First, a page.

Luis Clemens is NPR's senior editor for diversity. He works across the newsroom to build a broad foundation of diverse experts and sources in order to enhance NPR's news coverage.
In this position, Clemens is also part of NPR's Diversity team and is active partner in training initiatives at NPR and across public radio - helping to strengthen local coverage by expanding the range of content, sources, ideas and expertise.
Before joining NPR in 2010, Clemens was a frequent guest on NPR's programs, often interviewed about Latino voters.
Clemens began his career in journalism at the local Telemundo and NBC television stations in Miami. In 1993, he began working at CNN as an assignment editor. Three years later he was promoted to Buenos Aires bureau chief.
Following CNN, he went on to be a spokesperson for the United Nations World Food Programme in Zimbabwe.
Before re-starting a career in journalism and coming to NPR, Clemens owned and operated two laundromats in Xalapa, Mexico.
This quarter-page ad wasn't touting a brand or institution. It was pitching grilled beef as an example of the inherent attractiveness and value of Korean culture. So, who's behind this ad?
Zombies populate our books, graphic novels, movies and video games with race and slavery playing an unexpected role. Our national obsession with zombies dates back centuries and can be traced to Haiti. Code Switch examines how the word "zombie" was born and how it has taken a life of its own.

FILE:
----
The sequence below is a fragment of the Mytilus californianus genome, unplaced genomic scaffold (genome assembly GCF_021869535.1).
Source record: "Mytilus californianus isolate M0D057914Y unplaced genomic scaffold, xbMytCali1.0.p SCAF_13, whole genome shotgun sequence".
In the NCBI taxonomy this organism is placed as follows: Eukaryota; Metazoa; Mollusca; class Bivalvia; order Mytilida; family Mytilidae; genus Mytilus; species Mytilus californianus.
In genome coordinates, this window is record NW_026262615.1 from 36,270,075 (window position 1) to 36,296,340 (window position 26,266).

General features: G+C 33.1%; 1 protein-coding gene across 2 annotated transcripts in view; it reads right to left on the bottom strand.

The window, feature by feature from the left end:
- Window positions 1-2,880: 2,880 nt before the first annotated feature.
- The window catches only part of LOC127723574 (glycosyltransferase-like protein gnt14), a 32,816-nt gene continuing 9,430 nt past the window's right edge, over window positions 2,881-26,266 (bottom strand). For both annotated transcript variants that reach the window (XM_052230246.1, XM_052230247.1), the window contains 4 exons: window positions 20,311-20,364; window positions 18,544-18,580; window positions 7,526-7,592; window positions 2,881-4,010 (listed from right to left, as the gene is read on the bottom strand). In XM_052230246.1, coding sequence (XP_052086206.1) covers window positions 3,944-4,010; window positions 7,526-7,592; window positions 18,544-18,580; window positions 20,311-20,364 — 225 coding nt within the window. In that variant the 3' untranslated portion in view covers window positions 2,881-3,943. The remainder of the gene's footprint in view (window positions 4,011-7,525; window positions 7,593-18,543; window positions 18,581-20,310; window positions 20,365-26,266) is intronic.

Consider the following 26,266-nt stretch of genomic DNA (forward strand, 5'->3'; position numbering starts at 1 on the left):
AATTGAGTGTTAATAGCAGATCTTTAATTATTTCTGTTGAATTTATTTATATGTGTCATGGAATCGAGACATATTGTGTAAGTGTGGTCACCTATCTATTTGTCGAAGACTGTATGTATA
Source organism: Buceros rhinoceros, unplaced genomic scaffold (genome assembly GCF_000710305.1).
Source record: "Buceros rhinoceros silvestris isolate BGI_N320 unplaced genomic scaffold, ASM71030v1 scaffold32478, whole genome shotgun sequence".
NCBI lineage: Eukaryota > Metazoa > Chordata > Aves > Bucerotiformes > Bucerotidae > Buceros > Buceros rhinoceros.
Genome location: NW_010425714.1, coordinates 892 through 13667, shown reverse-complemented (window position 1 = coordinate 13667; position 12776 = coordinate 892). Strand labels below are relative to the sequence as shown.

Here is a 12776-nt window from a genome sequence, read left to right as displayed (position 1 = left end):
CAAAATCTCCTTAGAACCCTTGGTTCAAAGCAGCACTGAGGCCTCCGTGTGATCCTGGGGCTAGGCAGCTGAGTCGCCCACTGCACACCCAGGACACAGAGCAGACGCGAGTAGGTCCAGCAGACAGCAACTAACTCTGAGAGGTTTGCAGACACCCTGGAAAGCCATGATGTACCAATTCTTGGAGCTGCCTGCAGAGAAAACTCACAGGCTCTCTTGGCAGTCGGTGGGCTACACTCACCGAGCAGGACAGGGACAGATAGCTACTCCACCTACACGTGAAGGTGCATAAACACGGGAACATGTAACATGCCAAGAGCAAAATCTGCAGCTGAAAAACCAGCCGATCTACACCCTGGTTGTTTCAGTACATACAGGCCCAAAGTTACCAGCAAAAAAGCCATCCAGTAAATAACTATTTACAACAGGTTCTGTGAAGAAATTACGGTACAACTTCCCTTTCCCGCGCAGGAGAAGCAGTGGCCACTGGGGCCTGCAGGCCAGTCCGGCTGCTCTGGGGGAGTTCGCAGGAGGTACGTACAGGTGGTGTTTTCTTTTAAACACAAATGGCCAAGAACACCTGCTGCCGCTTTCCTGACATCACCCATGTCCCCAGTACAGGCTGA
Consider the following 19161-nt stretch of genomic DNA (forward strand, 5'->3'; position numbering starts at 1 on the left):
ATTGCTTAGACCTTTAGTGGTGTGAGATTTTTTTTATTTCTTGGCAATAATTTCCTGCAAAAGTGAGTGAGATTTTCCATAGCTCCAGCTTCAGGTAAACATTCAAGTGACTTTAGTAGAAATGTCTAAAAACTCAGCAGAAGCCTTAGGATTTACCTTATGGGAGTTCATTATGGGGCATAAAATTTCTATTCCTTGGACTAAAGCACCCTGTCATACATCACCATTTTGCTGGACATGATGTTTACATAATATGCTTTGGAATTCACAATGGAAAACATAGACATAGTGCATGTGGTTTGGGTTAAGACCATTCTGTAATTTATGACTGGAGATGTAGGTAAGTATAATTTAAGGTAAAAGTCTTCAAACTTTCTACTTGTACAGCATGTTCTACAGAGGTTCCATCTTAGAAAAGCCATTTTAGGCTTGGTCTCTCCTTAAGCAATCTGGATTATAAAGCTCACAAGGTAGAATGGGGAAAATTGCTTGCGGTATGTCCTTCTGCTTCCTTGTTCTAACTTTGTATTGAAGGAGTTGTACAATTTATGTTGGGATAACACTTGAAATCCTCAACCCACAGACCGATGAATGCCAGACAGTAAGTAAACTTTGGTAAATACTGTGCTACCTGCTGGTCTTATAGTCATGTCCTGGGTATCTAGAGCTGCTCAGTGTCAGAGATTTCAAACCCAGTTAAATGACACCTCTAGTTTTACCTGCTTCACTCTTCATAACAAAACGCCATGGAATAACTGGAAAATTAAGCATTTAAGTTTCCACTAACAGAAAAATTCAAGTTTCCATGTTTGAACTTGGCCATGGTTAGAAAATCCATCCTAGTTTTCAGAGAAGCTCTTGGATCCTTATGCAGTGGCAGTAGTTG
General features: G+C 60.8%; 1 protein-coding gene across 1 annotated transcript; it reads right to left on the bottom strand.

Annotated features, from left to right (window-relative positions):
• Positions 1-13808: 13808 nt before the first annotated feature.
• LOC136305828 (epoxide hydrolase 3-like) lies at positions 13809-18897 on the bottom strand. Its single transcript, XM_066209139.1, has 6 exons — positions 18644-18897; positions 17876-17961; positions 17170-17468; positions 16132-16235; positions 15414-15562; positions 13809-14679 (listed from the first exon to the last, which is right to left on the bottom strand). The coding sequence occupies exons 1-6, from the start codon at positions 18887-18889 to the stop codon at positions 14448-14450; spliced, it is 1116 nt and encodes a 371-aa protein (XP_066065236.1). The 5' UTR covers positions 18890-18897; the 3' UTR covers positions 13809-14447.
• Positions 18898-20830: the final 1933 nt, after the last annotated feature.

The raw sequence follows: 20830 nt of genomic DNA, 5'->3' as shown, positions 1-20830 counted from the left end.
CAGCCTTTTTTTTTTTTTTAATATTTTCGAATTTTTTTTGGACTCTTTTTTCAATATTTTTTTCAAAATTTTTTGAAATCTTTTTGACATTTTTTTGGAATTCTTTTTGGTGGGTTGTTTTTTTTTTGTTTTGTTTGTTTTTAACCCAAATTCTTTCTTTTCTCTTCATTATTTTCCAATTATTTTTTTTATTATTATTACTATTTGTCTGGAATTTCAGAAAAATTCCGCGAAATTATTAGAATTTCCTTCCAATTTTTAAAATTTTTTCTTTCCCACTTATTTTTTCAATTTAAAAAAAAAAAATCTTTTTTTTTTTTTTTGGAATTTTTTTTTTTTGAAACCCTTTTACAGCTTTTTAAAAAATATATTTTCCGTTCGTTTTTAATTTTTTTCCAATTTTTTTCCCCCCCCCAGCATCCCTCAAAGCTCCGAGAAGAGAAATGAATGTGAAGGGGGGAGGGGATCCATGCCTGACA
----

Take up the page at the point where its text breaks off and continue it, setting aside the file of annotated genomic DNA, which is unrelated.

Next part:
The teams play a crucial World Cup qualifying match tonight in Columbus, Ohio. Code Switch editor Luis Clemens writes about how he'll watch the game with divided loyalties.
The photographer behind a touching photo of five children that gained a lot of attention recently says that it is "good to know that even in this day and age, when we are bombarded by imagery from every direction, that one photograph can matter to someone."
Tom Wolfe's new novel is a sprawling portrait of Miami and its many ethnic groups, centering around a Cuban-American police officer and an immigration conflict. NPR editor Luis Clemens says the book nails the physical descriptions of Miami, but falls down badly in the portrayal of actual humans.